George Washington Papers

To George Washington from Brigadier General Samuel Holden Parsons, 29 December 1777

From Brigadier General Samuel Holden Parsons

Lyme in Connectt 29th Decr 1777

Dear General

Col. Webb’s falling into the Enemy’s Hands the 10th Inst. you have doubtless before this been made acquainted with.1

The Descent on Long Island was designd to destroy the Timber & Boards prepard at the East End of the Island for Barracks in New York, to destroy the Fleet there from Rhode Island for Wood. Attack a Regt Stationd about Eight Miles Eastward of Jamaica & remove or destroy whatever Public Stores Should be found on the Island; for this Purpose Col. Meigs was to have landed at Hempstead Harbour to attack the Regiment near Jamaica, Col. Webb near Huntington to Sustain Meigs & aford such Aid to the Division Eastward as should be Wanted & destroy whatever was collected in that Part of the County of Suffolk for the Use of the Enemy; the Eastermost Division with which I was landed at a Place cald Hockaback about forty Miles from the East End of the Island2 with Design to destroy the Fleet, Timber Boards &c. Col. Meigs who was to have cros’d from Sawpitts through the Roughness of the Water was unable to pass over in his Boats; the other Two Divisions Saild from Norwalk the Ev’ning of the 9th Inst. with fair Prospects but unfortunately the Armd Sloop in which Col. Webb was on the 10th in Morning fell in with the Falcon Sloop of War in her Passage from New York to Newport, & was forcd on Shore at so great Distance from the Beach as renderd their Escape so hazardous as most of them fell into the Hands of the Enemy.

Upon the Inquiry I have been able to make, I beleive they were more Unfortunate than guilty of any criminal Neglect, and the falling in with that Ship was perfectly accidental as None were Stationd within many Miles of that Place. The Eastern Division landed Safely. The Fleet (except the Swan & Harlem Sloops of War & four other Vessells) had Saild: One Sloop had taken in her Cargoe of Timber & Boards the other three had taken None but being light hald into the Bay under cover of the Armd Vessels, the loaded Sloop we took & we destroyd all the Timber & Boards prepard for New York & a large Quantity of Wood Cut for another Fleet expected from Newport. Cpt. Hart with about forty Men was so fortunate as find Capt. Ascough’s Boats within about Twenty Yards of the Shore; And On their Refusal to Surrender gave them several well directed Shots which did great Execution; Capt. Ascough, of the Swan, having his Thigh broken Two other Officers badly Wounded Eight kild & about the Same Number wounded whose Rank are unknown; this we have from One of the Inhabitants on Board the Swan when the Boats came along Side.3 The Ships kept a Constant Fire but without Execution immediately on this the Ships weighd Anchor & Saild for Newport.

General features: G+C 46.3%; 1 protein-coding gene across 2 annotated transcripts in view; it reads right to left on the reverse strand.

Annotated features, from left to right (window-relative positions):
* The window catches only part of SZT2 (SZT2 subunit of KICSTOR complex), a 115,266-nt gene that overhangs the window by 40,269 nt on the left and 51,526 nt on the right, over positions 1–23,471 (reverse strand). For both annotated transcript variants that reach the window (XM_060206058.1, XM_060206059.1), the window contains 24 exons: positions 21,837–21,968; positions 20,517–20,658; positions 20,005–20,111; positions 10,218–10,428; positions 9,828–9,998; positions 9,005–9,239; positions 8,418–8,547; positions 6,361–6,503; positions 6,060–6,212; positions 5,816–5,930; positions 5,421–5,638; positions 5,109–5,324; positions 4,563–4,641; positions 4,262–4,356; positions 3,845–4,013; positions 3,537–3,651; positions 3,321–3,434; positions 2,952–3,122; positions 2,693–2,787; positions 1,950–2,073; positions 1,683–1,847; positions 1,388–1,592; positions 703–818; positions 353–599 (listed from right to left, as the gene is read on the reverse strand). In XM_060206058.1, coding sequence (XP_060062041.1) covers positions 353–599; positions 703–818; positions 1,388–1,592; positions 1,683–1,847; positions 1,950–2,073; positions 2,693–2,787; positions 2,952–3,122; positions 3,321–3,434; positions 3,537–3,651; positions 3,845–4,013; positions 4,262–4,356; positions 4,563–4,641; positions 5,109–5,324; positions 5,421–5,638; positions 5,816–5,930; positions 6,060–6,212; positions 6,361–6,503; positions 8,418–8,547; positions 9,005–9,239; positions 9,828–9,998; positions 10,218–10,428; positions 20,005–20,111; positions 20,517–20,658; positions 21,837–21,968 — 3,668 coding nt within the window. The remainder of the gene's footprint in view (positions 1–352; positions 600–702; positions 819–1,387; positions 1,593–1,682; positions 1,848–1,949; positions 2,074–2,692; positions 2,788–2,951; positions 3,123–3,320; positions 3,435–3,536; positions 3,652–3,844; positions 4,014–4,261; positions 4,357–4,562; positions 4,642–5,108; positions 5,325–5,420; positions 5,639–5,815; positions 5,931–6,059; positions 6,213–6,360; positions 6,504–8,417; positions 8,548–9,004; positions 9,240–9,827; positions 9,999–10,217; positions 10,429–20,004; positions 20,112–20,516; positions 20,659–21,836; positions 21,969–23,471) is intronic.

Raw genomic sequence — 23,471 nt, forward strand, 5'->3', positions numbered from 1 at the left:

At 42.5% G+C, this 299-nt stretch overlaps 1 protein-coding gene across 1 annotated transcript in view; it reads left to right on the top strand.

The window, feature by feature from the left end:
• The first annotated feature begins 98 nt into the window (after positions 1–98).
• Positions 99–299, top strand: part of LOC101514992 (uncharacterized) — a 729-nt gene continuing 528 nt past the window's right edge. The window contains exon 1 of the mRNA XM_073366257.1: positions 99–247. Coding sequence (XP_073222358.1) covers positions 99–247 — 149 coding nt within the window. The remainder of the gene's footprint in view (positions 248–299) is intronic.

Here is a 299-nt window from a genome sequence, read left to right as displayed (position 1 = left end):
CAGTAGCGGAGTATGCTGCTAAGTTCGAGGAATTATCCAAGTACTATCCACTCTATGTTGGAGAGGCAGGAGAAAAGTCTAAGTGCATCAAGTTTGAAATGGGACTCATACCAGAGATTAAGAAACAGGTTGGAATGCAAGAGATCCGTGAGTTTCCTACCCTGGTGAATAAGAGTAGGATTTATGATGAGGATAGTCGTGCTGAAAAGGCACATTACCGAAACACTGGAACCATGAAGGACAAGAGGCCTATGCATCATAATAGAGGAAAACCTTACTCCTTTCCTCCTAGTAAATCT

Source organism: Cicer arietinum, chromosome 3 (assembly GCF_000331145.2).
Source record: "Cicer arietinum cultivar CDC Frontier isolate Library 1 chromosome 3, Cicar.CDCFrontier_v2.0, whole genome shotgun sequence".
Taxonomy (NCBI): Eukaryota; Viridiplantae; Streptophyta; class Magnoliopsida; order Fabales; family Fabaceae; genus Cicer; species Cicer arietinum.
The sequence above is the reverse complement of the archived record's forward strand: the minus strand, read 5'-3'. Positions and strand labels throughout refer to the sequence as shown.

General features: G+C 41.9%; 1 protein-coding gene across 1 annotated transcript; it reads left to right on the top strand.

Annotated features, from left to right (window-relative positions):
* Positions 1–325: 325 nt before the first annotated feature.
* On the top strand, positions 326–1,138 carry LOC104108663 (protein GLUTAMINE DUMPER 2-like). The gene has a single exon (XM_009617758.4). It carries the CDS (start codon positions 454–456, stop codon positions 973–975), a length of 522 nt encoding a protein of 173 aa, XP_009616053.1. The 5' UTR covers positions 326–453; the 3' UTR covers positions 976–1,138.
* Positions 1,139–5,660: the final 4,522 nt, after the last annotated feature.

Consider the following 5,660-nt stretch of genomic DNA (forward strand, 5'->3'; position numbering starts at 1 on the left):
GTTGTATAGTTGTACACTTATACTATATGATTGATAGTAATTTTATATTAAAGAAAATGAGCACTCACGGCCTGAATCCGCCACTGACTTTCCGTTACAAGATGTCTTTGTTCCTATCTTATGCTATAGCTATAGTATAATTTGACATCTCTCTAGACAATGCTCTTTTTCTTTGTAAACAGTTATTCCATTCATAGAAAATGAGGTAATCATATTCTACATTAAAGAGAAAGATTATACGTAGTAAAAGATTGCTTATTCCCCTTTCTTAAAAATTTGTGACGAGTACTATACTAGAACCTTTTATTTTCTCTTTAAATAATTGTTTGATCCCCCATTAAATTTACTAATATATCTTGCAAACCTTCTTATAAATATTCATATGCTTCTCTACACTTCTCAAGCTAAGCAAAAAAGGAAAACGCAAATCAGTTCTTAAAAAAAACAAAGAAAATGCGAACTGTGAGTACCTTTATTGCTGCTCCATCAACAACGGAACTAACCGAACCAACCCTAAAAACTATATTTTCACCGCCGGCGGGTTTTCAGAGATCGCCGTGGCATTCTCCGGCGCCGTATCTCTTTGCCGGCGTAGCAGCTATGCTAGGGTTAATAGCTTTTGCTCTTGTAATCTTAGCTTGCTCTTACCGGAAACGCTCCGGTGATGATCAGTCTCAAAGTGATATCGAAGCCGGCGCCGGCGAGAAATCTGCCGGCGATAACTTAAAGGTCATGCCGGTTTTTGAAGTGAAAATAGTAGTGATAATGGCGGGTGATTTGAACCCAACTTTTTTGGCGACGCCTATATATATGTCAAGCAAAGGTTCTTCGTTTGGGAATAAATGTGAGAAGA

The Troops except those taken with Col. Webb are Safely landed on the Main again with about Twenty prisoners taken there.